It could be a nice year for the ACC. After sending 7, 7, and 5 teams dancing the last three tournaments, I think they can top that this year. Miami is 12-1 and playing some really good basketball. Virginia has played too many close games for true contender comfort, but they’re already starting to hear the music after wins over Baylor, Illinois, and Michigan. Virginia Tech suffered a brutal loss to Boston College the other day, but they’re 11-2 with some solid wins. They should get the job done. Duke and UNC have some work to do to contend for titles, but they’re both solid and, to be blunt, would be shock omissions from the tournament even if they were near the bubble. That narrow loss to South Carolina and the bizarre blowout loss to Loyola Chicago aren’t ideal, but Clemson is in solid position at 10-3 (2-0). And NC State is 11-3 and looking pretty solid as well. That’s seven right there, and a resurgent Pitt and Wake Forest are certainly threats to make it to the Big Dance. Both Georgia Tech and Notre Dame would need some impressive runs to get there, but the door is theoretically open.
- Big 12
Likely tourney teams: Kansas, Texas, Baylor, TCU
Spot contenders: Kansas State, West Virginia, Texas Tech, Iowa State, Oklahoma, Oklahoma State
Six or seven has been the magic number in the Big 12 every year since 2014, but there are an awful lot of quality teams in the conference this time around. Some teams do have to fall off the pace, but eight, which would be a conference record, is theoretically possible if things break right. Kansas is in. Texas is in. Baylor has already beaten UCLA and Gonzaga and doesn’t have a bad loss yet, so it’s hard to see them slipping anywhere near the danger zone. TCU has been suspect and have the ugly loss to Northwestern State, but it’s hard to dismiss the 10-1 record and the wins over Iowa, Providence, and Utah. All four were expected to go dancing without any stress heading in, and all four are still on pace to do that.
The rest depends on how other teams respond to the conference slate. Kansas State is 11-1 with wins over LSU, Nebraska, Nevada, and Wichita State, but they’re about to see a step up in competition. West Virginia steamrolled Pitt and Florida and only lost to Purdue and Xavier on the way to 10-2, but they went 4-14 in Big 12 play after a 12-3 start last year. Will a mostly new roster produce a new result? Texas Tech has played in the last four tournaments, but they beat who they should have and lost to Ohio State and Creighton in the non-con. We don’t really know what they are. Iowa State is 9-2 but got smacked by UConn and Iowa. Then there’s the two Oklahoma teams, who might both be pretty good despite the losses they’ve picked up. All ten teams could make it, but not all ten will. I’d bet on the likely four and WVU to do it. The other spot (or two or three) are up for grabs.
- Big East:
Likely tourney teams: UConn, Xavier, Marquette, Providence
Spot contenders: Creighton, Villanova, St Johns, Butler, Seton Hall
The seven might be a little optimistic here, but we’ll roll with it. UConn is a lock. They’ve beaten everyone they’ve played by double digits. Xavier has three losses: Indiana, Duke, and Gonzaga by single digits. They’ve beaten Florida, Cincy, West Virginia, and Seton Hall and are looking good. Marquette smashed Baylor, and their four losses have all come by 5 or less points to likely tourney teams. That does put them a little short on other quality wins, so there’s work to do. But they’re on pace to get in with few worries. And Providence just beat Marquette in OT. They’re in a similar situation where they’ll need to keep winning games, but they should be able to do it.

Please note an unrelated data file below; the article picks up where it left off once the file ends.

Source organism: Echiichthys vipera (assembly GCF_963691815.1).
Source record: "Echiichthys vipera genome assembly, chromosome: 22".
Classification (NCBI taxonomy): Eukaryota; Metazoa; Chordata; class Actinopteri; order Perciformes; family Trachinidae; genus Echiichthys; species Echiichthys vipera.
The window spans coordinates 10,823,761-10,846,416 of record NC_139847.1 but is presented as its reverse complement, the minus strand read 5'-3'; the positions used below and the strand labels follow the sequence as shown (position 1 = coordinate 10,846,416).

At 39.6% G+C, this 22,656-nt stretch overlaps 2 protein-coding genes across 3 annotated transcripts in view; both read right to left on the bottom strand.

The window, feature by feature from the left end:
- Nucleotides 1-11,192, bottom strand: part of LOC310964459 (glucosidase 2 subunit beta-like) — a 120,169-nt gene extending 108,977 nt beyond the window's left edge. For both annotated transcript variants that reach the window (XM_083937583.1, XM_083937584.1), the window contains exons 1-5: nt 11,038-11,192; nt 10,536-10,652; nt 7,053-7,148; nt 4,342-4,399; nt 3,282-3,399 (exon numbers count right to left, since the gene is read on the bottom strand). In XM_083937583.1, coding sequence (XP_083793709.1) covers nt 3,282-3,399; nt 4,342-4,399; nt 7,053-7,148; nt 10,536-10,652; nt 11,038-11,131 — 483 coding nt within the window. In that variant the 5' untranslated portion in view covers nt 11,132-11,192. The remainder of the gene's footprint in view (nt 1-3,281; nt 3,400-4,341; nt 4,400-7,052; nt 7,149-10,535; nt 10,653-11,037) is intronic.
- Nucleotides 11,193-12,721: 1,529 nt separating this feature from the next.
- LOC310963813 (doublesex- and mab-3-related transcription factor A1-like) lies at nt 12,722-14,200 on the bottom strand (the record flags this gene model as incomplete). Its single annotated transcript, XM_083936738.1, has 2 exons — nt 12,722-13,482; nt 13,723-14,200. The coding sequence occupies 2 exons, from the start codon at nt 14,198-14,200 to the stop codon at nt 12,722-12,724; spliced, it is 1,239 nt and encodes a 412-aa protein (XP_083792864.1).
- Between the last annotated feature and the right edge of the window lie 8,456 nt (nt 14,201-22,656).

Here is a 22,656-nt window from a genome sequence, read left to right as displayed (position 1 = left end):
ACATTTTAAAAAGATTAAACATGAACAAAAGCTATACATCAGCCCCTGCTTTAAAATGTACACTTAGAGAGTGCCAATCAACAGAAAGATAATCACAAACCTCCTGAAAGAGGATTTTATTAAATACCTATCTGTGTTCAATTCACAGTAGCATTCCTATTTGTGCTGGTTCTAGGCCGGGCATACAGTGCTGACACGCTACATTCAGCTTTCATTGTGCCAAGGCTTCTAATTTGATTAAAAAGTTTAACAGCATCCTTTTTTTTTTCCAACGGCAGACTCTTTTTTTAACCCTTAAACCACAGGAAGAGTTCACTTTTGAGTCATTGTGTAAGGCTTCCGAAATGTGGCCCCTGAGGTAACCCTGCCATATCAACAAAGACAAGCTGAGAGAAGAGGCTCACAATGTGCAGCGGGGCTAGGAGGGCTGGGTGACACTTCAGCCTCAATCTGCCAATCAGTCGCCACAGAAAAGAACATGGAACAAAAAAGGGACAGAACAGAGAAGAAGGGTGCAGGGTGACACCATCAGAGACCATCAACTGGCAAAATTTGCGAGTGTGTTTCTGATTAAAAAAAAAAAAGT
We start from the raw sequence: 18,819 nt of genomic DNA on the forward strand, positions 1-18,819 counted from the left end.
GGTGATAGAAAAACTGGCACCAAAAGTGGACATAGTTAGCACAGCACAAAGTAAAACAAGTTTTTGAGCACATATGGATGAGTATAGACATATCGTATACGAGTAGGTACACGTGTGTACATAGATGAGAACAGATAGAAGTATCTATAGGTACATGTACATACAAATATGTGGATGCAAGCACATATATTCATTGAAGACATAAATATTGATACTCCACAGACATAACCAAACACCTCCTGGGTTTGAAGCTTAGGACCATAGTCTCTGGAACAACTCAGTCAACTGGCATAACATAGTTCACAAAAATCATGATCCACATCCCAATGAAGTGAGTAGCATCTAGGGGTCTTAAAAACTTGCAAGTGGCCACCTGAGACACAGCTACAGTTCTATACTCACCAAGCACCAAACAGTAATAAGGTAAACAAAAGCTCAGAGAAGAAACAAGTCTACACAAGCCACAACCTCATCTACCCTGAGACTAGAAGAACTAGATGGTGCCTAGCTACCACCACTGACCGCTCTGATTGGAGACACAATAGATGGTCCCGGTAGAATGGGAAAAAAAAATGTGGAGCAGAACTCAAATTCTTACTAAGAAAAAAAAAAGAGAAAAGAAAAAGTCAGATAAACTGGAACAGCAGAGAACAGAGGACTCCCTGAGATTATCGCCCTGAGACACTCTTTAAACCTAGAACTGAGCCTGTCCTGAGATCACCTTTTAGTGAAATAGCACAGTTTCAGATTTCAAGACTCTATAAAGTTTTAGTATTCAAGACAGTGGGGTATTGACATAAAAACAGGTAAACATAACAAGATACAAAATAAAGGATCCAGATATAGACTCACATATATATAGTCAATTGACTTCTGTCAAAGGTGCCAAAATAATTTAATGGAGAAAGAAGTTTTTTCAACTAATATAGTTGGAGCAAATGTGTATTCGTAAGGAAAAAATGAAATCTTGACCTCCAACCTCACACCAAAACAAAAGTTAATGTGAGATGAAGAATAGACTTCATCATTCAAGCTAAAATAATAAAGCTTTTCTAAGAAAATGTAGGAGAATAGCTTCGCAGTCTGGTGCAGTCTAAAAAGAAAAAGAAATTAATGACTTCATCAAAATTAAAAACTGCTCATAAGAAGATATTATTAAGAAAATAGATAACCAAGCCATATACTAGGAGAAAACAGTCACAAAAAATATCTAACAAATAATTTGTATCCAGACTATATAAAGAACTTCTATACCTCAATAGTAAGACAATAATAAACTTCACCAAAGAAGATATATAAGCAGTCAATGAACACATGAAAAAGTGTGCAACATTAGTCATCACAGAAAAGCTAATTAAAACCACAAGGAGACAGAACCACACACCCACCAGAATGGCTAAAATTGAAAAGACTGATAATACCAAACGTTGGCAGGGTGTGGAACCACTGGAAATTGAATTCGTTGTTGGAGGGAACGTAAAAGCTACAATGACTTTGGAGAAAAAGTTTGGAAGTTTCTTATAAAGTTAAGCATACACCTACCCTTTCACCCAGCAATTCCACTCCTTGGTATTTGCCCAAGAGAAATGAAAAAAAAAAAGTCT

The rest of the conference is a bit of a question mark. Creighton looked great at 6-0 with wins over Texas Tech and Arkansas, but they’re now 7-6 (1-1). They don’t have any terrible losses, but can they go like 13-7 in conference play to put themselves in a decent spot? I don’t know. Villanova has largely looked awful, but they’re 7-5 with wins over Oklahoma and St Johns. They’re far from dead if they can get the train on track in conference play. St John’s is 11-2, but the loss to Villanova this week was discouraging. Syracuse and Nebraska won’t do for your best wins. They have some work to do. Then there’s Butler and Seton Hall, who are both just about already hanging by a thread after 0-2 conference starts. They’d need a pretty quick rebound that would be hard to see happening. It’s not shaping up to be a great year for the Big East in terms of volume of bids. Of course, a four bid year would be the fourth of the decade, so it wouldn’t exactly be a disaster either. And they should at least get four.
- Big Sky
Favorite: Montana State
Montana State is the only team above .500 in the conference right now at 7-6. They are 42 spots higher than the next closest team in NET, coming in at 124. They are 34 spots higher than the next closest team on KenPom, coming in at 147. I won’t profess to be a Big Sky expert, but they appear to be the clear favorite to grab the bid, which would be their second in a row.
- Big South
A repeat bid for the Longwood team that returned about 75% of last year’s production is probably the most likely outcome here. They lead the conference in NET and on KenPon, and they’re 8-5. High Point (8-4) is also worth paying attention to. They picked up a nice win over Furman and also beat Wofford. UNC Asheville is also 8-5, and they beat UCF in their opener. Don’t sleep on Radford or Gardner-Webb either; both have played some good teams close. Winthrop has been a threat in years past, but they look shaky this year.